The government has confirmed the pay increase for public sector workers that was negotiated in September. There will be a flat rate CZK 1500 (EUR 59) increase per year, meaning on average a 7% increase. However, the government has also confirmed that it will abolish the pay table for lower paid staff. These include non-teaching staff in regional education, culture staff, secondary professions in social services and non-medical professions in hospitals. These will be transferred to another pay system meaning a additional increase of 3.5%. The increases take effect in January.
Government confirms CZK 1500 increase across public sector
More like this
The coalition government has confirmed that it will implement a 10% pay rise for public sector workers (15% for teachers) in November. Public sector trade unions had expected the increases to be applied in September and issued a threat of strike action if the government failed to ensure that the increases would take effect in November.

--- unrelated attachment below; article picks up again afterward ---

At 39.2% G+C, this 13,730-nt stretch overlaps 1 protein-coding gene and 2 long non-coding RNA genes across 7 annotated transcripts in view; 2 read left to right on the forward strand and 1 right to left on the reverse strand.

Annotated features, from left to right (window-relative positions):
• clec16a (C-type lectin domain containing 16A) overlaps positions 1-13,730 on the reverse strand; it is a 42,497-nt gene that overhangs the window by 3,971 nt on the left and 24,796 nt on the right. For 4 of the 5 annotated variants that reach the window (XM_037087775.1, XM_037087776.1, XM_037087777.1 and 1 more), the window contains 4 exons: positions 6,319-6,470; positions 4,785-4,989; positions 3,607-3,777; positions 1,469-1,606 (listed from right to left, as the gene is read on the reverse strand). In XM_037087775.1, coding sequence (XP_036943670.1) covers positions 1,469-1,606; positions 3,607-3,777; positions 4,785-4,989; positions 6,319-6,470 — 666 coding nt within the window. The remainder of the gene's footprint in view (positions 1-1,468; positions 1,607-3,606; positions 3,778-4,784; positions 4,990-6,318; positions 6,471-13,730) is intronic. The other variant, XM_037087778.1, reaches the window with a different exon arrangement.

(January 2017) The vida private services union is calling for a EUR 1500 minimum wage in collective agreements across the private sector. The union says that over 350000 workers are covered by collective agreements where the minimum wage is below EUR 1500, two thirds of these workers are women. The agreements include some in the private care and health service sectors. Once the EUR 1500 is reached then the next step will the the EUR 1700 target set by the OEGB trade union confederation.
Workers in the nursing home and home care sector are covered by a new collective agreement running from 1 July 2019 to 31 August 2021. There will be a 3.5% pay rise by 1 June 2020 followed by a 3.0% increase on 1 July 2021. An increase in the end-of-year bonus has been brought forward and workers will get a full 13th month salary this year. The agreement also includes a commitment to have 90% of all employees in the sector on permanent contracts. There are other measures to allow workers to exchange pay for more time off and special measures for more time off in the lead up to retirement. The